“A word fitly spoken is like apples of gold in settings of silver.” Proverbs 25:11, NKJV
By Bro. John L. Cash, “Country Preacher Dad”
My late father adored his grandchildren. He thought they should have anything they wanted. Anything, that is, except a pacifier. He hated pacifiers because he’d learned a hard lesson after dealing with my older sister, Cathie, and me. He put it this way: “It’s the easiest thing in the world to give a kid a pacifier when he’s born and the hardest thing in the world to take the same pacifier away when the kid outgrows it and starts to get bucked teeth.”
Cathie and I were both pacifier addicts when we were little. And it was Daddy’s job to break our habits. He tried everything with both of us. When every other strategy failed with my sister, Dad finally succeeded with bribery. At age 3, Cathie spotted a beautiful doll in a Kroger’s grocery store, and Dad cut her a deal that he would buy her the doll if she would throw away her pacifier. She entered the agreement, and still has the doll (and is pacifier free) to this very day.
Nobody remembers what Dad went through to break me of the pacifier habit, only that it was a bad chapter in the life of our family. My mom said she thought I might have suffered through cold-turkey pacifier withdrawals after “the cat stole it”.Maybe I had to be given electroshock treatments, and that’s why I can’t remember it now. The only thing the whole family agrees on is this – when it came time to detox me from the pacifier, it was BAD.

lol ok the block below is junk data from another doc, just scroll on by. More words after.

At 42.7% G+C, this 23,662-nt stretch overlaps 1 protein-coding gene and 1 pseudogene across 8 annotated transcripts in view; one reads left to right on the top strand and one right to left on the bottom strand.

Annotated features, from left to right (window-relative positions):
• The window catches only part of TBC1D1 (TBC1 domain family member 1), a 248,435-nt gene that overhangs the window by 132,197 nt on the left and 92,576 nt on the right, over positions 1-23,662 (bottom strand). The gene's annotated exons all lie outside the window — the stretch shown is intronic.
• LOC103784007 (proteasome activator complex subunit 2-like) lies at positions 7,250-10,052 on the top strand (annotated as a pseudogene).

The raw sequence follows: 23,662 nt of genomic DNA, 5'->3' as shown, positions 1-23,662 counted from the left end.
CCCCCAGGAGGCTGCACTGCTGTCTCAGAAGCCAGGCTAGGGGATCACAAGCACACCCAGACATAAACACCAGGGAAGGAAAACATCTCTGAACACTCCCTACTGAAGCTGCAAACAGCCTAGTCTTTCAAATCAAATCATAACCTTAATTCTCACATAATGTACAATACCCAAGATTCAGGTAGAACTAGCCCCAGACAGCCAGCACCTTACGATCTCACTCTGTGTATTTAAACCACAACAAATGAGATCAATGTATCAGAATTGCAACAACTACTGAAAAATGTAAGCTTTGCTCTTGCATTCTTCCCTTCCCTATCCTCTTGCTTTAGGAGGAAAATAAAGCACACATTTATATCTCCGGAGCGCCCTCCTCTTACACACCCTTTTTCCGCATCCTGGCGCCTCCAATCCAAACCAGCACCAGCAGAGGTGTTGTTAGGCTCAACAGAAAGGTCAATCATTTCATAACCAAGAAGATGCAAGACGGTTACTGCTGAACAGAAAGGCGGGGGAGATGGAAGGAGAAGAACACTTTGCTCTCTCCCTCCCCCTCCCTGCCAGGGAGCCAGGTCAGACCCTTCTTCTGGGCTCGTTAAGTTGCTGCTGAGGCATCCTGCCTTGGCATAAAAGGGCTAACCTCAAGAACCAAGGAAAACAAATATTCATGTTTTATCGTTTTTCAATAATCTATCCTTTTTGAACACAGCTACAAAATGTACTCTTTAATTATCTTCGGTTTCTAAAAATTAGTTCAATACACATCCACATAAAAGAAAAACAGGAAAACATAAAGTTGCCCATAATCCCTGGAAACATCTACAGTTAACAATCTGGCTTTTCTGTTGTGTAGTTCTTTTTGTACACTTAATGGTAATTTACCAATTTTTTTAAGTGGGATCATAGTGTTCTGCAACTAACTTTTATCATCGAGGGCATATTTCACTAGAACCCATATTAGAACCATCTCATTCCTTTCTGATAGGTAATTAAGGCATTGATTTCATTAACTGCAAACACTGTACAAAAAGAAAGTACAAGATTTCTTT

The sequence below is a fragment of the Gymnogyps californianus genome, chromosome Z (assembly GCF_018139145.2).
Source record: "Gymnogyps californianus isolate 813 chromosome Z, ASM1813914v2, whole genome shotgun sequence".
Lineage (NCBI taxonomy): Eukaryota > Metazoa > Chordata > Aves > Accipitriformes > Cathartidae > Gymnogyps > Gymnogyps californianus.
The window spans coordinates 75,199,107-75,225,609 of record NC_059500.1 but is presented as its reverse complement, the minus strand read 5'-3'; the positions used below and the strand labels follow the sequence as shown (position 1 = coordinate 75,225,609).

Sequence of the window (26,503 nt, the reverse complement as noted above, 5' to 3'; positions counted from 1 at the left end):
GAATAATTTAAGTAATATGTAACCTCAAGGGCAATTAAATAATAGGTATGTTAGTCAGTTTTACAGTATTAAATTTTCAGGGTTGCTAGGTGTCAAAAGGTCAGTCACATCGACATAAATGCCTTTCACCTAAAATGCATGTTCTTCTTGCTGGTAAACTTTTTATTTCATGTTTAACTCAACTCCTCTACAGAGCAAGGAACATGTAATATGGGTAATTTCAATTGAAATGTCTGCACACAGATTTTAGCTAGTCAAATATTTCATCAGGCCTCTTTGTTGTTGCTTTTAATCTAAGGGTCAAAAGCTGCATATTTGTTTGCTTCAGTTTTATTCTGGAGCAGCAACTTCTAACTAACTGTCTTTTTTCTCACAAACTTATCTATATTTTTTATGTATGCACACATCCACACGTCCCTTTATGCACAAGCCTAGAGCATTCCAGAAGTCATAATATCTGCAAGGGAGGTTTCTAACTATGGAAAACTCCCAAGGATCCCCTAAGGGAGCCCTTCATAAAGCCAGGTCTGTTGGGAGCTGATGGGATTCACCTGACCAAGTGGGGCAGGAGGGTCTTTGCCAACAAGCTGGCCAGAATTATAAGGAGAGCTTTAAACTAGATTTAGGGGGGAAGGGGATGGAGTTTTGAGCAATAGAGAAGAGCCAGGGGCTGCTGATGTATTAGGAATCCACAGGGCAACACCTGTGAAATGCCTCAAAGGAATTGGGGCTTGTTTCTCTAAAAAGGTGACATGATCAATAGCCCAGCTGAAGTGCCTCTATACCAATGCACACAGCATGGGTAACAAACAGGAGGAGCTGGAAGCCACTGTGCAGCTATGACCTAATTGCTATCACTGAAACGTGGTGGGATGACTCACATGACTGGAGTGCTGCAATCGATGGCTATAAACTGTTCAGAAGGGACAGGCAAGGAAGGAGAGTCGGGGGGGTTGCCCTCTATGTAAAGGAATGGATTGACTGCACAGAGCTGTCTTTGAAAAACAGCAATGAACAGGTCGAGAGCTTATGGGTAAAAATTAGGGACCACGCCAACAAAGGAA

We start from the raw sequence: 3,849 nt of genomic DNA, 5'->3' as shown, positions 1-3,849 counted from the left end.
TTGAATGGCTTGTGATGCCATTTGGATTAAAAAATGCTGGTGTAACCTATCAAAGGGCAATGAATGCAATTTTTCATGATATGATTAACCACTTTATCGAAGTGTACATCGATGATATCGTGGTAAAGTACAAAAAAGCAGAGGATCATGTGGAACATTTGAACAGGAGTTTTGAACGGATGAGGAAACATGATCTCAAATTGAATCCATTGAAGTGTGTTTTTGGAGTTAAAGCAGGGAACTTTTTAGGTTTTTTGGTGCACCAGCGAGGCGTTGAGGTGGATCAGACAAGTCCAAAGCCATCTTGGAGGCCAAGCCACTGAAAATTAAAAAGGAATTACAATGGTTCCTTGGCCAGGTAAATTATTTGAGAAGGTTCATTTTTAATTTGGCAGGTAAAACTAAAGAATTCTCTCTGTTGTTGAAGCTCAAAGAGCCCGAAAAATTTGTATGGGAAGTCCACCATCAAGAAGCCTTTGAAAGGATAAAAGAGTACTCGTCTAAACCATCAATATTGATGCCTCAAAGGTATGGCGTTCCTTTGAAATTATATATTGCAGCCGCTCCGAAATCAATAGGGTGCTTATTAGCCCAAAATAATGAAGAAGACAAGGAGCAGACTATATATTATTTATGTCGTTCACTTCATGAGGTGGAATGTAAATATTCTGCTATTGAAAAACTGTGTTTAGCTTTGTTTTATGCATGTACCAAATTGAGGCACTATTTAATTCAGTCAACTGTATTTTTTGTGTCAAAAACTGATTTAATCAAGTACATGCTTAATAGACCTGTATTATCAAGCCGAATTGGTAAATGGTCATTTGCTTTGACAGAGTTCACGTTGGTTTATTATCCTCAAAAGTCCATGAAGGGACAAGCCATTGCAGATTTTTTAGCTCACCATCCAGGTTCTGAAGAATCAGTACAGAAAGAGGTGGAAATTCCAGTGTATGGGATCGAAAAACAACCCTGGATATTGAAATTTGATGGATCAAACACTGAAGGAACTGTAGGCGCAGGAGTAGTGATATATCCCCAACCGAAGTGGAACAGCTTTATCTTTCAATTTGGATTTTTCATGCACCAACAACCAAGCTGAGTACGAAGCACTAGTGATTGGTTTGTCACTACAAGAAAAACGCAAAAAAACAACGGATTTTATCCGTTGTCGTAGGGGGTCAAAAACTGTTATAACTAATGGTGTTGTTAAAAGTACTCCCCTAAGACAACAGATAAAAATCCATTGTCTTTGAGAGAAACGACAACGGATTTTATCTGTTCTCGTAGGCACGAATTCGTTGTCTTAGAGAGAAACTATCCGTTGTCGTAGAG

Ironically, it was my dad who broke his grandchildren of the pacifier habit, and it was amazingly easy. I saw it happen with my younger son, Seth Madison, who was too little to talk but very attached to his pacifier.Dad looked him straight in the eye and said softly, “You don’t need that. You don’t even like it. It’s not good.” Sometimes you can see the gears turning in your kid’s head, and that’s what I saw. Seth thought carefully about the three statements that his Papaw had made and recognized that everything he had heard was truth. Then he spit out his pacifier, making the sort of noise you make when you spit a tiny piece of nutshell out of your butter pecan ice cream. As far as I can remember, it was the last time Seth ever took a pacifier.
When I think back on it, it gives me cold chills when I think about the incredible power of words. The Bible says that when God spoke words, the universe came into existence, and that Jesus is now “upholding all things by the word of His power.” (Heb. 1:3)Your words have power, too, especially in the lives of your kids. So use your words well this week. When children hear words that are true, spoken in love, from someone they love, those words have been known to move mountains. Or even greater than that – to unplug a pacifier.
Dr. John L. Cash is the “Country Preacher Dad” * Sing that to the tune of “Secret Agent Man.” He was raised in Stuttgart, Arkansas, and is beginning his third decade of being a country preacher in the piney woods five miles south of the little town of Hickory, Mississippi.He and his lovely wife, Susan, and his sons, Spencer (age 17) and Seth (age 14) live in the parsonage next door to the Antioch Christian Church (where they are currently eating a lot of fried okra and yellow squash from their parishioners’ gardens).You should drop him a line at firstname.lastname@example.org.